How tight should the air pollution laws be? There is a lot of argument and concern not only over health issues but over costs and technical limits. With an overhaul of air quality laws due within a year in Europe, health advocates are calling for the European Commission to resist pressure to tone down the EU’s pollution standards and instead replace them with stronger UN guidelines. The call for tougher anti-pollution measures came two days after a report by the European Environment Agency showed that nearly one-third of urban residents breathe air that is far dirtier than the law allows. The tally rises to well over 80% when the recommendations of the UN World Heath Organization are applied.
"If we are serious about health, we have to apply these [WHO] standards," Anne Stauffer, deputy director of the Brussels-based Health and Environment Alliance, told EurActiv. WHO is the World Health Organization who have established world health based standards for sir quality.
"We know and see that air pollution continues to be a massive problem for the health of individuals and for our economies, and we think that the MEPs need to strengthen the guidelines and should reject attempts to weaken them," Stauffer told a European Parliament hearing on air quality.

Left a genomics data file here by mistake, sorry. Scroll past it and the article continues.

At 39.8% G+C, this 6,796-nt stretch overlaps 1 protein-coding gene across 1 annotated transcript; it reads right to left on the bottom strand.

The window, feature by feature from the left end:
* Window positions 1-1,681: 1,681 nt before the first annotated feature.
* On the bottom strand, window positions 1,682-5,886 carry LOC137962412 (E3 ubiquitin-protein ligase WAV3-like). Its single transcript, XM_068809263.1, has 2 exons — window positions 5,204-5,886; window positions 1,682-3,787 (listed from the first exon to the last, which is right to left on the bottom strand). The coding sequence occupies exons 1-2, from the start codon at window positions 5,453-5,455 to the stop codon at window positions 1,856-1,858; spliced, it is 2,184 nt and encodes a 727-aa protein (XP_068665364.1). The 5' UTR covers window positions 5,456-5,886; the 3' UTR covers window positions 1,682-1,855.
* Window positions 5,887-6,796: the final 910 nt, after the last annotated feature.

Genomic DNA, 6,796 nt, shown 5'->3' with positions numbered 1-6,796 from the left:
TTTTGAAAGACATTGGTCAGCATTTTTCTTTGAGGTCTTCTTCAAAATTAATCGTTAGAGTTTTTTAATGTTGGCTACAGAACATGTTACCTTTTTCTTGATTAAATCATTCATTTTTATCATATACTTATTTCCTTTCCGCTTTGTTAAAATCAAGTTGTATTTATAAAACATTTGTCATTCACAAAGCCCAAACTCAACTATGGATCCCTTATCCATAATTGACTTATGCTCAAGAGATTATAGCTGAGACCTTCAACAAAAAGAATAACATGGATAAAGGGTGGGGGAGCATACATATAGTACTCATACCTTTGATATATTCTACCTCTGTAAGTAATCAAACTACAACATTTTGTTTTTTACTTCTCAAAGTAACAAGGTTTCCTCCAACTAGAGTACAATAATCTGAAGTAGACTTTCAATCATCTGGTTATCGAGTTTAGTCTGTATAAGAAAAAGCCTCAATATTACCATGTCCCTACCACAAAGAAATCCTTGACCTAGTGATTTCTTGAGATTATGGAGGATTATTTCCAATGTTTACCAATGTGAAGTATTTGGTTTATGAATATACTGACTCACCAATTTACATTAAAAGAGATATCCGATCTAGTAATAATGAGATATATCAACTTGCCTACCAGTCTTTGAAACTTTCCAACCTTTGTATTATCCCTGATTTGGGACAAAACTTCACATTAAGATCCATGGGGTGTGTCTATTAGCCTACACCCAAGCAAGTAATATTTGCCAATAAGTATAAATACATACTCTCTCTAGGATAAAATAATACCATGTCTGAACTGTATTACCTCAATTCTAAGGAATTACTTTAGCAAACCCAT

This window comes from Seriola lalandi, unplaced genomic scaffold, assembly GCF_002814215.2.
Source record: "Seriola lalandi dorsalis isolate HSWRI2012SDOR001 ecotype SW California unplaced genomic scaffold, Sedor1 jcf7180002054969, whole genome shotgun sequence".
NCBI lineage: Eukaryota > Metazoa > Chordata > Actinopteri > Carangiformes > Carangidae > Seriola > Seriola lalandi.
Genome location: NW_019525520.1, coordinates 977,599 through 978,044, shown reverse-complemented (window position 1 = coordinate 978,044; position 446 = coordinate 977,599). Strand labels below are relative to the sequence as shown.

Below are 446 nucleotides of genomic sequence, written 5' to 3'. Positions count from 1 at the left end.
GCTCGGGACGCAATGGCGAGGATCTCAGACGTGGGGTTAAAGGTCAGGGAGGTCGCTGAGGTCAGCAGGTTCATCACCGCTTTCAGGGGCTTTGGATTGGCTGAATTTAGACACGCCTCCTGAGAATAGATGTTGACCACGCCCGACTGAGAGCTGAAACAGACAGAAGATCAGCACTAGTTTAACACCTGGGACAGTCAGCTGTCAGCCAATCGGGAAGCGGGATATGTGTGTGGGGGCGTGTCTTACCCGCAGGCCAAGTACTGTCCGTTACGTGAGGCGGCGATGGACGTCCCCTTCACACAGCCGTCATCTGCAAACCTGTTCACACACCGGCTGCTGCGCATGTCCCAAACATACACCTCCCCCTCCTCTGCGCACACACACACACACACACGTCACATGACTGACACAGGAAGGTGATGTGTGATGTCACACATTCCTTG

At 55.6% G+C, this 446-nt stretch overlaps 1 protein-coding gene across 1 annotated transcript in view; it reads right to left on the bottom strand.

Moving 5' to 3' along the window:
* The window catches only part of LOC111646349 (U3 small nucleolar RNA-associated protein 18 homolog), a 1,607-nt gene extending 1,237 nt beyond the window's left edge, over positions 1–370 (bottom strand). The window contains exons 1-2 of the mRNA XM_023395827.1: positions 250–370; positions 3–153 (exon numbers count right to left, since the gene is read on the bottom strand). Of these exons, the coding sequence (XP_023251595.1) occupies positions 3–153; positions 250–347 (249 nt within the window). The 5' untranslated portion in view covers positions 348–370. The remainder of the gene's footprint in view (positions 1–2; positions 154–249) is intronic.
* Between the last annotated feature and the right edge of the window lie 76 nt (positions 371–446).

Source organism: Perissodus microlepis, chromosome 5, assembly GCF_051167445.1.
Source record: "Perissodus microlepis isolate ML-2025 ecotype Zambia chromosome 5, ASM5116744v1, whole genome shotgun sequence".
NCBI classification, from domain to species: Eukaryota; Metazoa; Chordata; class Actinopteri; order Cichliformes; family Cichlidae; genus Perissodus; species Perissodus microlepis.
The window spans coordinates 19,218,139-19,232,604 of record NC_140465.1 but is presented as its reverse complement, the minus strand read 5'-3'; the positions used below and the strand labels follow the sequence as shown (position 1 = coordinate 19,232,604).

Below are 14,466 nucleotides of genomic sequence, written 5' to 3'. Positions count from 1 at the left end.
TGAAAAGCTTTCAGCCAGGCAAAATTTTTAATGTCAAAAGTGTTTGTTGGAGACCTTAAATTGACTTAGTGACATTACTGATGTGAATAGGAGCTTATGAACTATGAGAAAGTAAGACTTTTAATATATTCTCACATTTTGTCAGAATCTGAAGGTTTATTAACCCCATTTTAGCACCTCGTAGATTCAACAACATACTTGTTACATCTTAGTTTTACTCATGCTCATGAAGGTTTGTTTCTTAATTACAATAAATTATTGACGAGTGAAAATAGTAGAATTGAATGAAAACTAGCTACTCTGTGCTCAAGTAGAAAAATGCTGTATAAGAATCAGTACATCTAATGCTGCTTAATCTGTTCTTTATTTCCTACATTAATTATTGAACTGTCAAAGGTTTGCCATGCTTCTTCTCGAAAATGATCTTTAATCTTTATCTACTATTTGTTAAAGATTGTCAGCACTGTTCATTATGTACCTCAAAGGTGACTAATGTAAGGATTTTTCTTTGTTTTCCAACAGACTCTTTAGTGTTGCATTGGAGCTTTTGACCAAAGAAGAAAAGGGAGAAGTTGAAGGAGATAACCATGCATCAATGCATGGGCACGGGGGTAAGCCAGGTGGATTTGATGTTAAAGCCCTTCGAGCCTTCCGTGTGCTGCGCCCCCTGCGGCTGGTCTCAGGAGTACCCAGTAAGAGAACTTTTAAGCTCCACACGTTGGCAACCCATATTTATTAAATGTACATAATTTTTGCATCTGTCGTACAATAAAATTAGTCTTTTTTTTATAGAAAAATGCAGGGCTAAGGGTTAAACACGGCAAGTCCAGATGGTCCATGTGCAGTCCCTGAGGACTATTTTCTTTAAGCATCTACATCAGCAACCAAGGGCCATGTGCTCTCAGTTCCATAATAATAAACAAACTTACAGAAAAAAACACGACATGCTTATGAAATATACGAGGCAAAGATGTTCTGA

The European Commission is to present revisions to the EU’s 2008 air quality directive in 2013 - designated "The Year of Air" by the EU executive. Air quality is expected to be among the priorities for Ireland when it takes over the rotating European Council presidency on 1 January 2013.
EEA’s report shows that nearly one-third of European urbanites breathe high levels of particulate matter - or smoke, dirt, dust, and toxic vehicle and industrial exhaust - and 17% are exposed to high levels of ozone, ground-level pollutants that causes smog.
Under the WHO guidelines, 80% of EU urban residents inhale particulate matter and 97% ozone at levels that can lead to respiratory and heart problems.
But any talk of tougher pollution guidelines may seem meaningless given the record of compliance with the existing measures. Some 20 countries have been accused of failing to implement or enforce the present air quality directives.
The Commission in recent months has filed against Poland, Slovenia, Italy, and Portugal.
Some of Europe’s most industrially productive regions have called for more flexibility in enforcing pollution rules at the risk of putting the brake on economic growth.
The argument over air quality standards occurs in every country for the same reasons of economy versus health. Both sides argue the technical limits in terms that work towards favoring their own set of standards.
For further information see New Europe Air Rules.
30 September, 2012.